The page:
It was at this point that the Republican party seized on the opportunity to push through it’s Federal economic program, which could not be managed while there was Democratic opposition in congress.

Twice in the 19th century, once in the 1840s and again in the 1890s, the Democratic party was slowly and surely becoming the majority party. Likely this was because Libertarianism was more attractive to the public at large, however, the Catholic demographics were also growing stronger and faster than the protestant demographics. Catholics were immigrating to the West in larger numbers and in addition tended to have higher birth rates. Thus the Catholic & High Luterhan denominations were gradually becoming a dominant majority ethno religious group.

Obviously, the major disruption in this trend occurred during the civil war and large political upheavals over the issues of slavery left the Democratic party fractured for several decades.

From their founding under Andrew Jackson (1828), Democrats had won the majority of presidential elections up until the civil war (1861) with the exception of a couple of Whig victories in the 1840s.

Thus, when Republicans found themselves with unilateral control of the Federal government in 1861, they used the opportunity to push through their economic reforms. This included a federal income tax (for the first time in history), high protective tariffs, deficit spending and public financing of debt, and irredeemable paper money (greenbacks). Interestingly, the south also issued irredeemable paper currencies around this time (both parties likely did so ultimately to finance the war), however, the North did so with ideological fervor as it had long been apart of the Republican desires for economic reform.

Because the civil war was financed so heavily by paper monies, this paper obviously began to depreciate. After just a couple of years in the American Civil War, one paper greenback dollar was worth only about 50 cents in gold coins. Interestingly, Americans were easily able to discern the value differences between the two monetary systems at this time because a loaf of bread would, for example, sell for 50 cents in gold coins or two dollars in paper money. As the paper monies continued to lose value, the Federal government found itself shifting increasingly to financing a public debt to fund the war effort.

In addition to the issuance of the greenbacks, the Republican economic reforms also included capturing control of the issuance of currencies at the Federal level through the creation of a new National Banking system called The National Bank Act. This outlawed state banks and pyramided the Federal banking system on top of a select few Wall Street banks.

A reoccurring aspect of Republican policy-making of the day was the place as much control into the hands of the Federal government as possible, which stood in stark contrast to the Democrats who preferred a small and limited central government and preferred political issues to be handled at the state and local level.

In addition to banking reforms, the Republicans also pushed through massive and unprecedented subsidies in the form of land grants to a select few privileged rail road companies. We will cover the post civil war rail industry in great detail later.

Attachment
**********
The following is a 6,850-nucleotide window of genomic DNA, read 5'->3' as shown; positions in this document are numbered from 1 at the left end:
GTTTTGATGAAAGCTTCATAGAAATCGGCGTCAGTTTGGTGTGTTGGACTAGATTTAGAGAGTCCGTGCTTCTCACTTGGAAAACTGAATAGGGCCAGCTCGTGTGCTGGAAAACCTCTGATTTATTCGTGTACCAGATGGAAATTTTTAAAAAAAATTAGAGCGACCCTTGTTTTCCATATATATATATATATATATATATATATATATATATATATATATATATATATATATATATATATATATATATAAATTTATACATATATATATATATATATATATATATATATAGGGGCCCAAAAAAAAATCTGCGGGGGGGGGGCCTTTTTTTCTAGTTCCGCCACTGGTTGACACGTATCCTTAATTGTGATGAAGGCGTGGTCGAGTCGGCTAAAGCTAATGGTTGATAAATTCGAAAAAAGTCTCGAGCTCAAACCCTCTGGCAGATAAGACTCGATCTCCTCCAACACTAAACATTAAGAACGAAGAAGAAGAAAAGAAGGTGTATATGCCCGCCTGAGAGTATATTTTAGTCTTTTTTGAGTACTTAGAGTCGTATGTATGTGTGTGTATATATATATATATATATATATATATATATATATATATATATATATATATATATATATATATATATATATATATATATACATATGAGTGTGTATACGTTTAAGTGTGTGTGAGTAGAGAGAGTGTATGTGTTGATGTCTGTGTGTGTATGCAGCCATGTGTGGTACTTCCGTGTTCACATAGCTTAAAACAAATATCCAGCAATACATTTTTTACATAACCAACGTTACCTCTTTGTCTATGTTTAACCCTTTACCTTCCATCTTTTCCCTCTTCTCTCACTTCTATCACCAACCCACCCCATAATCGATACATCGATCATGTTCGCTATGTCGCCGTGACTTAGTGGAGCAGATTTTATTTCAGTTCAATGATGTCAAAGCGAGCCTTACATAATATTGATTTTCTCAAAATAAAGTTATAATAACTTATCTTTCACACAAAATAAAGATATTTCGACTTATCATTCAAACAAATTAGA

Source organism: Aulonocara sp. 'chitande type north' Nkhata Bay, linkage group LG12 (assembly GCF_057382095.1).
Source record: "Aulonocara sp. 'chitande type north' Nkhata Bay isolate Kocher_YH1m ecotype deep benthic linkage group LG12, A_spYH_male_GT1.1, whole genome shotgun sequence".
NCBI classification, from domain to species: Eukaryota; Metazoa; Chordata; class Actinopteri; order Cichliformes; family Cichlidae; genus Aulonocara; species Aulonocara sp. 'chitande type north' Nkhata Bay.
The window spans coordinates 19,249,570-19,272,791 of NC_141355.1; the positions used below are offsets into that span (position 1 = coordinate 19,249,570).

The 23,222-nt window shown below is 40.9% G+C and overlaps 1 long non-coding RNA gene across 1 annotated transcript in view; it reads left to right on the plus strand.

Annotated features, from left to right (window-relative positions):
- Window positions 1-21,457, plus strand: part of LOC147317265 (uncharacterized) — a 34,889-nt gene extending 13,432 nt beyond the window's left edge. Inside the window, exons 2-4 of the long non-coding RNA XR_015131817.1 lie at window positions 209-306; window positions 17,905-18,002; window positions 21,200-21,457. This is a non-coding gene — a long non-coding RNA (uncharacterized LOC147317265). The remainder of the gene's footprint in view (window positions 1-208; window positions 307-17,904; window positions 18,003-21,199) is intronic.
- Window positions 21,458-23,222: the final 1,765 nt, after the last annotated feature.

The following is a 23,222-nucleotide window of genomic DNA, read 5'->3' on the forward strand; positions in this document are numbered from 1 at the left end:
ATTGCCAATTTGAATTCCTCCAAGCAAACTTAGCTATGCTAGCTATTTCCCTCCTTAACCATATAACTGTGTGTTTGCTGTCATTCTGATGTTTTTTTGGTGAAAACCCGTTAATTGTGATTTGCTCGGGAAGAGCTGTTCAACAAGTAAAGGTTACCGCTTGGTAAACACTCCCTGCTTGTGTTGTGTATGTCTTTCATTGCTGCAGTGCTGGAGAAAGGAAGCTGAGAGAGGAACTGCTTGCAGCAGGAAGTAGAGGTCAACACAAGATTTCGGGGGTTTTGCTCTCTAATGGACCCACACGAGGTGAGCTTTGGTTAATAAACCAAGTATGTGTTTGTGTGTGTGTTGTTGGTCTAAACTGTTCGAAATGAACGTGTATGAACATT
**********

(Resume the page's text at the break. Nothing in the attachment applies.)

In order to better ally themselves with western expansion states, Republicans also used this opportunity to enact Homesteading legislation, another topic we will expand on later.

Republican pietists achieved a long awaited goal of high excise taxes on two things in particular…liquor & tobacco…taxes which remain in place to this day. A gallon of top scotch prior to the American Civil War was something along the lines of 80 cents. While this is in part due to the depreciation in the value of money, it is also caused by large excise taxes on liquor.

Finally, and probably most importantly, for the first time ever at the national level, Republicans instituted state conscription, in other words, drafting individuals into mandatory military service. As well as a suspension of Habeas Corpus (the right to not be unlawfully imprisoned without trial). Lincoln used this as a political weapon to lock up any dissenting voices against war & conscription as well as for those who called for a peaceful resolution with the southern confederacy. Coincidentally, the supreme court found this unconstitutional, but not until after the Civil War had concluded.

For approximately 20 years after the civil war, republican dominance was maintained at the Federal level. This was done by “waving the bloody shirt”, or in other words, accusing the Democrat party of treason and blaming them for all of the deaths of the Civil War. A Democrat did not win the office of the President again until 1884 (Cleveland).

One week prior to the election of 1884 a republican WASP minister Reverend Burchard made the statement that the Democratic party was “the party of rum, Romanism, and rebellion.” This speech so greatly angered any marginal or independent voters that it swung the election to Grover Cleveland (a Democrat).

Read Part 4 of this Series